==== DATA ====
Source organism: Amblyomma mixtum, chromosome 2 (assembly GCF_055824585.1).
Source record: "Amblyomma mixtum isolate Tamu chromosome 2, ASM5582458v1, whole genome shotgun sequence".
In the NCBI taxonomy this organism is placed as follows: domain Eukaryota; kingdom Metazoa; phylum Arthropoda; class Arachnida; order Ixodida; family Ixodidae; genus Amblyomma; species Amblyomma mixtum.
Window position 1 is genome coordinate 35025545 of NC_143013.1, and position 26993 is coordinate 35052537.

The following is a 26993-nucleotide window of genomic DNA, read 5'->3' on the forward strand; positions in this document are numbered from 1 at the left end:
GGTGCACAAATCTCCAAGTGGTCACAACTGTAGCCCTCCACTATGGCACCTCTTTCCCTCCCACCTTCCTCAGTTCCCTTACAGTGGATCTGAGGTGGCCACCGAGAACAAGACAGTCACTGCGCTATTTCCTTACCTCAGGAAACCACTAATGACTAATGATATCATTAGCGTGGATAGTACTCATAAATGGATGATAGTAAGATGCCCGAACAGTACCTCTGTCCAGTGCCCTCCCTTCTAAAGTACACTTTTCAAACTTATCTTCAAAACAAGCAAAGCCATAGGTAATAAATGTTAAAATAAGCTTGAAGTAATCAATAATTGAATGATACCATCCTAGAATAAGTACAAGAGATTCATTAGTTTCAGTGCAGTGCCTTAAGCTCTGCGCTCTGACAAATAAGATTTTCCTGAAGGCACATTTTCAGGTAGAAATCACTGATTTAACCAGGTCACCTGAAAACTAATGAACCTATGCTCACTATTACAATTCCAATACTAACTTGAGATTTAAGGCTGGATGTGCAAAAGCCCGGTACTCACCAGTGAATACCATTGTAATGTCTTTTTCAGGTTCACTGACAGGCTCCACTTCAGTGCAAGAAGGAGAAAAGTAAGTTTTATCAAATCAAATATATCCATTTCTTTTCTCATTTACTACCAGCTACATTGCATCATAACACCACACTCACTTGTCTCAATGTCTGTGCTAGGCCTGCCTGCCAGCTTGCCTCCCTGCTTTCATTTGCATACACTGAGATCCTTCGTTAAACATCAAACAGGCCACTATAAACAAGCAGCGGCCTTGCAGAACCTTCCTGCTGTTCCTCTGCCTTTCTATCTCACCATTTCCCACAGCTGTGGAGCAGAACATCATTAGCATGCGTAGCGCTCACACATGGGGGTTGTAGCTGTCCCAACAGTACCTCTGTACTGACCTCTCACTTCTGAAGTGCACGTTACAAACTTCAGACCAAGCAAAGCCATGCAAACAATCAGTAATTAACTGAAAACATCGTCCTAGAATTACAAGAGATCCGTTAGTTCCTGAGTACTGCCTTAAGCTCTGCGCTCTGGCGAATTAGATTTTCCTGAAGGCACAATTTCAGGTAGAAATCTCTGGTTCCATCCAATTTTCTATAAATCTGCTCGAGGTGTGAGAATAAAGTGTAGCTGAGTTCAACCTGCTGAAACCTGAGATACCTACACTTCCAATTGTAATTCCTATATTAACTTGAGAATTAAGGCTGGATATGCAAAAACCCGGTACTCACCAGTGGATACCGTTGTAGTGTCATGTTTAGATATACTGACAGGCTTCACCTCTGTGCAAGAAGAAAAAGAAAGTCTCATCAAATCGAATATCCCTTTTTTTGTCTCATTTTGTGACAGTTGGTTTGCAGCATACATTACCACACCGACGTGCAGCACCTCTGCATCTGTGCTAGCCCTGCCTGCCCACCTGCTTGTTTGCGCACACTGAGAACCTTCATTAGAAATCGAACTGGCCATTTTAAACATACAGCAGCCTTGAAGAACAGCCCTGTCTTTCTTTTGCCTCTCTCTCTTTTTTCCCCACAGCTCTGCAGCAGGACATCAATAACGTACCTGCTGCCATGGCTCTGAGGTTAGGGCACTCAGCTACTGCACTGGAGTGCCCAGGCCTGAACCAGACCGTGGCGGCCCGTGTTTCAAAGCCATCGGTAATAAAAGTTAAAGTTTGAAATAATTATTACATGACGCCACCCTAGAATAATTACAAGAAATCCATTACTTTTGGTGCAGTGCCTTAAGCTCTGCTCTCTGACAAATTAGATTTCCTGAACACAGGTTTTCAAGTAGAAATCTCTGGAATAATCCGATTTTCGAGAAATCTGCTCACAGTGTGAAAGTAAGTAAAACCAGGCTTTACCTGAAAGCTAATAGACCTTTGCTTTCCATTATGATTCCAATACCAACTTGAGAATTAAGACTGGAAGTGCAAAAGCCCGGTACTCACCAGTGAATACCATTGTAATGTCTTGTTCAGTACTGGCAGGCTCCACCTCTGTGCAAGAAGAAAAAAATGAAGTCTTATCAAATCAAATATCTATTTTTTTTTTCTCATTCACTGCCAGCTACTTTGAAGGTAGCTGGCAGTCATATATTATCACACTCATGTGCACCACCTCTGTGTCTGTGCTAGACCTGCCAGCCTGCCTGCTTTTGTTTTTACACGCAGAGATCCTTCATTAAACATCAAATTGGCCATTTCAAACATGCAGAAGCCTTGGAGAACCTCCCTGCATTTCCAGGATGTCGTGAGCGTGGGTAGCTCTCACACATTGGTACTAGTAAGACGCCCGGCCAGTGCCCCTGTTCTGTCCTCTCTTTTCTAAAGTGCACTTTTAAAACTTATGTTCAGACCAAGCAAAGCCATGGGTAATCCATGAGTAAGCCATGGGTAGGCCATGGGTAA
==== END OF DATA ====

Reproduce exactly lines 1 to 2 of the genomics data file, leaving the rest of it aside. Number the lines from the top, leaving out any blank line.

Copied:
Source organism: Amblyomma mixtum, chromosome 2 (assembly GCF_055824585.1).
Source record: "Amblyomma mixtum isolate Tamu chromosome 2, ASM5582458v1, whole genome shotgun sequence".